The solution needs to be acidic to react, but its working life becomes very short when it is too acidic. A preferred acidic catalyst is maleic anhydride. Strictly speaking, maleic anhydride is not an acid, but it does impart an acidic effect (low pH) to the formulation. Thus, as used herein, the phrase "acidic catalyst" is meant to cover maleic anhydride even though it is not an acid by definition. As mentioned above, maleic anhydride is a preferred compound to obtain the needed acidity because less of it is needed than some other true acids (like citric acid) and because it is thought to be covalently incorporated into the resin rather than just acting only as a catalyst. Alternative acidic catalysts that may be used include, but are not limited to: phthalic anhydride, formic acid, citric acid, or lactic acid which are true acids by definition. The key function of the acidic catalyst is to make the solution mildly acidic, so those skilled in the art will appreciate that many organic acids, mineral acid salts and dilute mineral acids and combinations of them may be used including dilute sulfuric acid, dilute hydrochloric acid, zinc chloride and ferric chloride.
Furfural has limited solubility in water. A minimum level of formulation in the wood is needed to obtain useful property enhancements. Therefore, the limited solubility and minimum level requires that formulation concentration in water be maximized. The formulations in Table 1 use the maximum furfural that is soluble and the amount of urea and maleic anhydride needed to react the furfural fully in the wood. The buffer is varied to produce 3 different pHs. The first formulation, pH of 5.13, is above the upper limit of pH for good curing. The second formulation, pH 3.6, cures well at a moderate production rate. The third formulation, pH 2.96, works well for high-speed production but the shelf life of the mixture is shorter than the others. If a way to increase furfural and formulation solubility in water is found, concentrations of the constituents could be increased which would lead to higher wood polymer weight percent gains. That would have advantages for some applications.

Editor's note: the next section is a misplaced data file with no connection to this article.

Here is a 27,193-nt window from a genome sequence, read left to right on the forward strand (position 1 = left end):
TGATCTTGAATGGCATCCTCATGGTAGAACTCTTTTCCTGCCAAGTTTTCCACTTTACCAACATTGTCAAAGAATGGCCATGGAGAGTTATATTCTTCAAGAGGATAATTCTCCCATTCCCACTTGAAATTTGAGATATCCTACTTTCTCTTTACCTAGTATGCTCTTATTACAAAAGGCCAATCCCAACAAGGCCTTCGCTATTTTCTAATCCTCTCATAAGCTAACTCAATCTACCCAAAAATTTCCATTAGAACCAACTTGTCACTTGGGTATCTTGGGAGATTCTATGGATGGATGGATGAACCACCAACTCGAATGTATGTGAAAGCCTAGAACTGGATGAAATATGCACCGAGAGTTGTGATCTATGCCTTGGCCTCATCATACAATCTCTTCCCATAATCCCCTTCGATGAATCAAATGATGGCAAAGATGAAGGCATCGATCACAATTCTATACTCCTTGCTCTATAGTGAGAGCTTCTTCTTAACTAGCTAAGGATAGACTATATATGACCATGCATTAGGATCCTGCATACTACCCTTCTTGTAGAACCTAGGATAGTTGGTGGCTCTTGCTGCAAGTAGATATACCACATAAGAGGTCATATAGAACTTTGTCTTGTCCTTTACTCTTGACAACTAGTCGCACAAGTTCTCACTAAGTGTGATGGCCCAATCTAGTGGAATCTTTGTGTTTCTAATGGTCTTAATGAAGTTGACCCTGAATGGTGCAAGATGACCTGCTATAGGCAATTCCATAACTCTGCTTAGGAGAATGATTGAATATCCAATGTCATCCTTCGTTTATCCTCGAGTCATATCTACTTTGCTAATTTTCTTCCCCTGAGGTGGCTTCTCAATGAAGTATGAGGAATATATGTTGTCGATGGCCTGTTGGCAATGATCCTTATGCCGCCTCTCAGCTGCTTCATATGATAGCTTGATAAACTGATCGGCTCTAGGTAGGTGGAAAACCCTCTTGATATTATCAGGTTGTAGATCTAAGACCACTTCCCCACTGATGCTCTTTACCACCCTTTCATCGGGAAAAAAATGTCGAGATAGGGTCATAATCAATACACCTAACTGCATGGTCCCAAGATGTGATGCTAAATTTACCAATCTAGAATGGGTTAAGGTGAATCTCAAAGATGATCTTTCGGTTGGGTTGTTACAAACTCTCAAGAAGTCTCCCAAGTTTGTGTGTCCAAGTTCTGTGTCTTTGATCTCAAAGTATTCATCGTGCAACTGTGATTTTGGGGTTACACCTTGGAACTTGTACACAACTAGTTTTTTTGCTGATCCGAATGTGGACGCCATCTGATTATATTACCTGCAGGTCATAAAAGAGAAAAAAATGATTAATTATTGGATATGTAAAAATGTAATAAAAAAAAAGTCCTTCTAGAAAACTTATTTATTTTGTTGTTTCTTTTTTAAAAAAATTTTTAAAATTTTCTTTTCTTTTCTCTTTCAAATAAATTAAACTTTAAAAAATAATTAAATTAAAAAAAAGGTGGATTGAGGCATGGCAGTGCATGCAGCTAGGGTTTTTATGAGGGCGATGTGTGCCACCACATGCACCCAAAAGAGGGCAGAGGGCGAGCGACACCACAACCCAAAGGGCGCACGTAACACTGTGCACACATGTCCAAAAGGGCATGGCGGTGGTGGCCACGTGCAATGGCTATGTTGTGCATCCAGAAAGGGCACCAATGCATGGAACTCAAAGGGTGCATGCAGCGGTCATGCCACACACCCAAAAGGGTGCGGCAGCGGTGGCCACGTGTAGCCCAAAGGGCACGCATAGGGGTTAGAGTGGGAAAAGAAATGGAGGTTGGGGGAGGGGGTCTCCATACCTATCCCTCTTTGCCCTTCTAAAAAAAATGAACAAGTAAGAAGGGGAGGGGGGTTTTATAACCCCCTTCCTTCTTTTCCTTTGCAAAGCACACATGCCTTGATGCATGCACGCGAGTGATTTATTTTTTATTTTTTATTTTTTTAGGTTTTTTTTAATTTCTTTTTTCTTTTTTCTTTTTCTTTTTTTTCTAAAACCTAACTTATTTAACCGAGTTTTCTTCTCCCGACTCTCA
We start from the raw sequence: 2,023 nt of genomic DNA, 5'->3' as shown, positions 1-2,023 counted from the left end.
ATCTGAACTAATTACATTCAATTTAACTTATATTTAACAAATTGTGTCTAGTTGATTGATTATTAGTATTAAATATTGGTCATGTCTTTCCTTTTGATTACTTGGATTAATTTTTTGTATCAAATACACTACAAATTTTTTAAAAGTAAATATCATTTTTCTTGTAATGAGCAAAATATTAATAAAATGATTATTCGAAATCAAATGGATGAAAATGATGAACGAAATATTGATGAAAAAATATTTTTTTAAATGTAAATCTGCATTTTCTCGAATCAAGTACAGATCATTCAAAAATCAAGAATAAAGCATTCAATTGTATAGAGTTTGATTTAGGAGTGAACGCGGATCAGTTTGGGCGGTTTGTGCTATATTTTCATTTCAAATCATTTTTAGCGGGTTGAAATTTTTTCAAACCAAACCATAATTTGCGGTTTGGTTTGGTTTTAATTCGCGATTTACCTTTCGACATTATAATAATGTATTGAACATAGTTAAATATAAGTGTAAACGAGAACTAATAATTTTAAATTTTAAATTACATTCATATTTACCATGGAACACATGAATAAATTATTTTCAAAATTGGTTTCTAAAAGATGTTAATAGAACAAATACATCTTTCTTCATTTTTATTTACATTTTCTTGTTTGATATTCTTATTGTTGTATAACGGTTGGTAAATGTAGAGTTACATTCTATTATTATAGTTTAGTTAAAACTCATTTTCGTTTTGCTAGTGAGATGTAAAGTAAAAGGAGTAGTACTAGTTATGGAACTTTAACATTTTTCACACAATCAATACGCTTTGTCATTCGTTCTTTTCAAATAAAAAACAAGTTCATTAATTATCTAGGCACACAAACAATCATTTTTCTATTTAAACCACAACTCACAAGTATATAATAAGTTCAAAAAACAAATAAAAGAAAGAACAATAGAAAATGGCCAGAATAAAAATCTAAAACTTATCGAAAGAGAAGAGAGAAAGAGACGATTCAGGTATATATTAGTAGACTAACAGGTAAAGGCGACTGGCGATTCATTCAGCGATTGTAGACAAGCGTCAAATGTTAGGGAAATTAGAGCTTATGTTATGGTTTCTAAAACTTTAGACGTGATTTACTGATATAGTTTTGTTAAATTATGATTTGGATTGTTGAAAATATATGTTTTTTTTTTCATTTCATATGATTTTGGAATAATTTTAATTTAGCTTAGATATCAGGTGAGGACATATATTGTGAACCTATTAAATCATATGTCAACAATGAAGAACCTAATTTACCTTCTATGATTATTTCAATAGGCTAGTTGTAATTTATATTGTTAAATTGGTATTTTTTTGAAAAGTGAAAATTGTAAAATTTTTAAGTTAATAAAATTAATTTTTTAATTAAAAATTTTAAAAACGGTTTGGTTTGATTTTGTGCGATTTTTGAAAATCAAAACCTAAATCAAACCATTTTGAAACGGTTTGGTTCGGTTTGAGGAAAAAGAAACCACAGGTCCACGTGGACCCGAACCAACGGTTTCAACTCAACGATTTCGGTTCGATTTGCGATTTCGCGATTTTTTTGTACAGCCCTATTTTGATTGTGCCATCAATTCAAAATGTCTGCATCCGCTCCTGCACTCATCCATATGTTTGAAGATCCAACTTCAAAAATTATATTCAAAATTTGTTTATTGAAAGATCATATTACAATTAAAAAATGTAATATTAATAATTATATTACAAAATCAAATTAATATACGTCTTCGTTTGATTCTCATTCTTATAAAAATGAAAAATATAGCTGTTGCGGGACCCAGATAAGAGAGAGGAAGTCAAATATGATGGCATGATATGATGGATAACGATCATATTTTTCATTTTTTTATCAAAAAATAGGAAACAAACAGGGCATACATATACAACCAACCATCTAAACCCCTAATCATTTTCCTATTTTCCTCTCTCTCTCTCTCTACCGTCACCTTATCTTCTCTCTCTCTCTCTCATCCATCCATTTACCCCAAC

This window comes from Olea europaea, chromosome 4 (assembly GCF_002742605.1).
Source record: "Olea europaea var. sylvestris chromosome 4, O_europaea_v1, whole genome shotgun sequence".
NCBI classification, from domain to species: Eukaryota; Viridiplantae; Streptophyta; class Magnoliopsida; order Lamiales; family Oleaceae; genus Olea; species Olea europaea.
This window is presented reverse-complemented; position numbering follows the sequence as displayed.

The three formulations in Table 1 have identical concentrations of furfural, urea and maleic anhydride. It was found that a practical storage life combined with useful reactivity can be achieved by adjusting the pH of the mixture to the range from about 3.4 to about 3.6 using a buffer such as soda ash or borax.
A total of forty-five (45) samples of three (3) species were treated using a full-cell process (initial full vacuum, 8 bar pressure) as will be known to those skilled in the art. Table 2 displays the average fluid loading and polymer weight percent gain for the two species. Untreated, end-matched samples were compared in swelling behavior to treated samples. The anti-swell efficiency (ASE) reported in Table 2 was calculated using these results.